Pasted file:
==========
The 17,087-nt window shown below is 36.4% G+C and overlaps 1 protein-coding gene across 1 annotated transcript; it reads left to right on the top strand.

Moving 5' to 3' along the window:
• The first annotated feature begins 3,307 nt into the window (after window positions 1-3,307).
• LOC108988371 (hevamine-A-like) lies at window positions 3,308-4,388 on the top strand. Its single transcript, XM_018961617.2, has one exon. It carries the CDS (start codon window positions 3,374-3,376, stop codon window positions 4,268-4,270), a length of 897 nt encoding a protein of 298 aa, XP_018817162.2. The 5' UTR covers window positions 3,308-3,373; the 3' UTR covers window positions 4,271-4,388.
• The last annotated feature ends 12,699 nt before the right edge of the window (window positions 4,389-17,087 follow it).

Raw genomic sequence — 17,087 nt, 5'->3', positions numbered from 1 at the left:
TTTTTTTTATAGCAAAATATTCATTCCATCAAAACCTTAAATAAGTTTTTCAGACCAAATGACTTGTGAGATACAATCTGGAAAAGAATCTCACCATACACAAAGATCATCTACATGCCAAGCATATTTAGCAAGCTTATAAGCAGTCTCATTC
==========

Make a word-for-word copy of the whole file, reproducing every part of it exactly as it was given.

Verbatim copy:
The 17,087-nt window shown below is 36.4% G+C and overlaps 1 protein-coding gene across 1 annotated transcript; it reads left to right on the top strand.

Moving 5' to 3' along the window:
• The first annotated feature begins 3,307 nt into the window (after window positions 1-3,307).
• LOC108988371 (hevamine-A-like) lies at window positions 3,308-4,388 on the top strand. Its single transcript, XM_018961617.2, has one exon. It carries the CDS (start codon window positions 3,374-3,376, stop codon window positions 4,268-4,270), a length of 897 nt encoding a protein of 298 aa, XP_018817162.2. The 5' UTR covers window positions 3,308-3,373; the 3' UTR covers window positions 4,271-4,388.
• The last annotated feature ends 12,699 nt before the right edge of the window (window positions 4,389-17,087 follow it).

Raw genomic sequence — 17,087 nt, 5'->3', positions numbered from 1 at the left:
TTTTTTTTATAGCAAAATATTCATTCCATCAAAACCTTAAATAAGTTTTTCAGACCAAATGACTTGTGAGATACAATCTGGAAAAGAATCTCACCATACACAAAGATCATCTACATGCCAAGCATATTTAGCAAGCTTATAAGCAGTCTCATTC